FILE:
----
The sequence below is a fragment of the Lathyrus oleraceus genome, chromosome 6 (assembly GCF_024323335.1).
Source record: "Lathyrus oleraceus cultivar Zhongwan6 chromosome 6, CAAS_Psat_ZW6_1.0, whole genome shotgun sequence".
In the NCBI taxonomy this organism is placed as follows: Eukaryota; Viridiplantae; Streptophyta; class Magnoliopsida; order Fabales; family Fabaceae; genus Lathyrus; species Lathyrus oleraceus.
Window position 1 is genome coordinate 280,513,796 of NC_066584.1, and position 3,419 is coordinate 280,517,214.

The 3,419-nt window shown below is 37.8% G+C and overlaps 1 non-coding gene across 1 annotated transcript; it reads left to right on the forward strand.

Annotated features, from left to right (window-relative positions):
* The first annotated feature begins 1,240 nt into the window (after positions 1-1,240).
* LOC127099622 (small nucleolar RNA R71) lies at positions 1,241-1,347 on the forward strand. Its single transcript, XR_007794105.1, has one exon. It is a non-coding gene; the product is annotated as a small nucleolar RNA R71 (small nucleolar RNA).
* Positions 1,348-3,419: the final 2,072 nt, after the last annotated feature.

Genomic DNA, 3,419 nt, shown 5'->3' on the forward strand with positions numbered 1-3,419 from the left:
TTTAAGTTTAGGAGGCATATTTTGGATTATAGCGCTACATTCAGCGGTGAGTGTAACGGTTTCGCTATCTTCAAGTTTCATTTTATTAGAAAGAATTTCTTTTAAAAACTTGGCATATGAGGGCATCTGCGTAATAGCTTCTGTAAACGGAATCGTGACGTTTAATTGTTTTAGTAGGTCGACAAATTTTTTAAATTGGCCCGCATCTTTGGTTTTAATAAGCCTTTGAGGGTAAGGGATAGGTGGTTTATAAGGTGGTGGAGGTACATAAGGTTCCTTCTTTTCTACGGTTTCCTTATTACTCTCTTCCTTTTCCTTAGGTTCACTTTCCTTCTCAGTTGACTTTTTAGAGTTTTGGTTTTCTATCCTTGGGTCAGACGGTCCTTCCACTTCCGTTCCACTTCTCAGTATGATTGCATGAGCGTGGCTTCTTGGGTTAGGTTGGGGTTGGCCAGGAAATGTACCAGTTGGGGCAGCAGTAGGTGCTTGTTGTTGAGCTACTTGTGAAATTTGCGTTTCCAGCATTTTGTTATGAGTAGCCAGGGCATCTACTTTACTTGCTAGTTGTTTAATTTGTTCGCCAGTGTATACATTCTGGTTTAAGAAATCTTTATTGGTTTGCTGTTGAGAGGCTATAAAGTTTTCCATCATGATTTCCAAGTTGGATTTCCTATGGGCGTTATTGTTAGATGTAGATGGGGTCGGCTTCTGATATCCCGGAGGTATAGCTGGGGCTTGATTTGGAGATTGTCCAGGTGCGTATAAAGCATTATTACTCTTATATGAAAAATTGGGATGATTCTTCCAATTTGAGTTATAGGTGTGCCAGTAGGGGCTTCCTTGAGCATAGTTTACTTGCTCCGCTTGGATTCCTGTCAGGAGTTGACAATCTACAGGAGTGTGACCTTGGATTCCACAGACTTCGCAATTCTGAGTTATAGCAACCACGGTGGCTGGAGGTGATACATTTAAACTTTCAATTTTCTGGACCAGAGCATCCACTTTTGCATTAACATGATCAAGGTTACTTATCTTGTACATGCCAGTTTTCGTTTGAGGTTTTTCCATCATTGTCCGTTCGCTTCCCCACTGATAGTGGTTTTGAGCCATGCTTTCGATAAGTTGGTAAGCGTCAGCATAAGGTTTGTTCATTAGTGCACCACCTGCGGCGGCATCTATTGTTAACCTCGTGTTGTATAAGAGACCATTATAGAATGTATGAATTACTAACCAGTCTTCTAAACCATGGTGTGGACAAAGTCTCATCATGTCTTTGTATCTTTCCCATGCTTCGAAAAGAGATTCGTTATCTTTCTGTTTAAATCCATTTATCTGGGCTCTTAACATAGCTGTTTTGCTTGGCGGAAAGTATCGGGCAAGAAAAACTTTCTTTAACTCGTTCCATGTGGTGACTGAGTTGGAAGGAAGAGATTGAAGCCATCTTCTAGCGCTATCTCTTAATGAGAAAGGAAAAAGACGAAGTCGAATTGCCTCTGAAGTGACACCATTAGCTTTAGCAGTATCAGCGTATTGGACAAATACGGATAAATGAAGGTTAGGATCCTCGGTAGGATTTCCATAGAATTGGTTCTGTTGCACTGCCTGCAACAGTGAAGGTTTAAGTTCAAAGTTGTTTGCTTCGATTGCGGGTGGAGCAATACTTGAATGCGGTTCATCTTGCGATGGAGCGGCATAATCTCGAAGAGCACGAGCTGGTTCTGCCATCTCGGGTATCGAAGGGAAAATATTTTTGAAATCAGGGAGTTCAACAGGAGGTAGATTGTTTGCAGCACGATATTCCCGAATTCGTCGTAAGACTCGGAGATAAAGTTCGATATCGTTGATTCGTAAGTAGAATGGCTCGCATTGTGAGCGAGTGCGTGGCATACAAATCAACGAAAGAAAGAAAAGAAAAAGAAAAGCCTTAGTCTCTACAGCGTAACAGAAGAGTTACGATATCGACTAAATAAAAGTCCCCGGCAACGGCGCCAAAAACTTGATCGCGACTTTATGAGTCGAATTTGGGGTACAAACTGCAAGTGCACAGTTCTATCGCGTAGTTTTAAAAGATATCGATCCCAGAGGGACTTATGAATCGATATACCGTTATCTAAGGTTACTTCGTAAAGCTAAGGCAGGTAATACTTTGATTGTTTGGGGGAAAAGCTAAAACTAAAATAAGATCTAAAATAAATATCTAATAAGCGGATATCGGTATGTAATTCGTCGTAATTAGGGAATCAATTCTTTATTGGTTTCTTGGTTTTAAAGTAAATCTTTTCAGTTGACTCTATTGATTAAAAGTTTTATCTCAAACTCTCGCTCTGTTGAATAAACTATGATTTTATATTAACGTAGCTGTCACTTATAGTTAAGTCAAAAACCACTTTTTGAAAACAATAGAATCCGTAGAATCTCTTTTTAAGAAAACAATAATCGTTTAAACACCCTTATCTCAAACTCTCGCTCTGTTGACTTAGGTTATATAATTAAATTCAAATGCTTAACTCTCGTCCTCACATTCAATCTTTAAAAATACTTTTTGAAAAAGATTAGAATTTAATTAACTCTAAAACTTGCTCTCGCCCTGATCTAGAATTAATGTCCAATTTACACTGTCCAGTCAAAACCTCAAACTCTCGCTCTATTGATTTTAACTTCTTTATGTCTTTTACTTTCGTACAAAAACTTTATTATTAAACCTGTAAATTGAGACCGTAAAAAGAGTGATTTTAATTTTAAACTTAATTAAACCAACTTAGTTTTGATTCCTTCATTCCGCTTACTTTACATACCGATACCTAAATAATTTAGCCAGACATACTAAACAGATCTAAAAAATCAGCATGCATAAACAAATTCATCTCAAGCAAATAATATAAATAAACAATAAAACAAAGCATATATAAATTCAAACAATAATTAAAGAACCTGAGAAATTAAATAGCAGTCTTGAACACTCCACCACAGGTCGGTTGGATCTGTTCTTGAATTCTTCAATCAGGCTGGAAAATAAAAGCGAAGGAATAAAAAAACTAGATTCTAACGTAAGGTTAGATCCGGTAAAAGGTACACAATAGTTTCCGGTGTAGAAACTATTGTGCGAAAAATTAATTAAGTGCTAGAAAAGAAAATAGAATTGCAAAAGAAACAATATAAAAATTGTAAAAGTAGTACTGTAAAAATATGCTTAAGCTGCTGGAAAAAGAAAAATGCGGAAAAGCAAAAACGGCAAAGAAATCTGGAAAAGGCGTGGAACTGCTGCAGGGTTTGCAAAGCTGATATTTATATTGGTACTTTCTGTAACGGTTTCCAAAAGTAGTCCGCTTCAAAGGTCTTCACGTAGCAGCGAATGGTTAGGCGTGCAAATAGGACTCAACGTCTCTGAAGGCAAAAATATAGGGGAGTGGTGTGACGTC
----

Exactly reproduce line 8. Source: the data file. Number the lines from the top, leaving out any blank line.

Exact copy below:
* LOC127099622 (small nucleolar RNA R71) lies at positions 1,241-1,347 on the forward strand. Its single transcript, XR_007794105.1, has one exon. It is a non-coding gene; the product is annotated as a small nucleolar RNA R71 (small nucleolar RNA).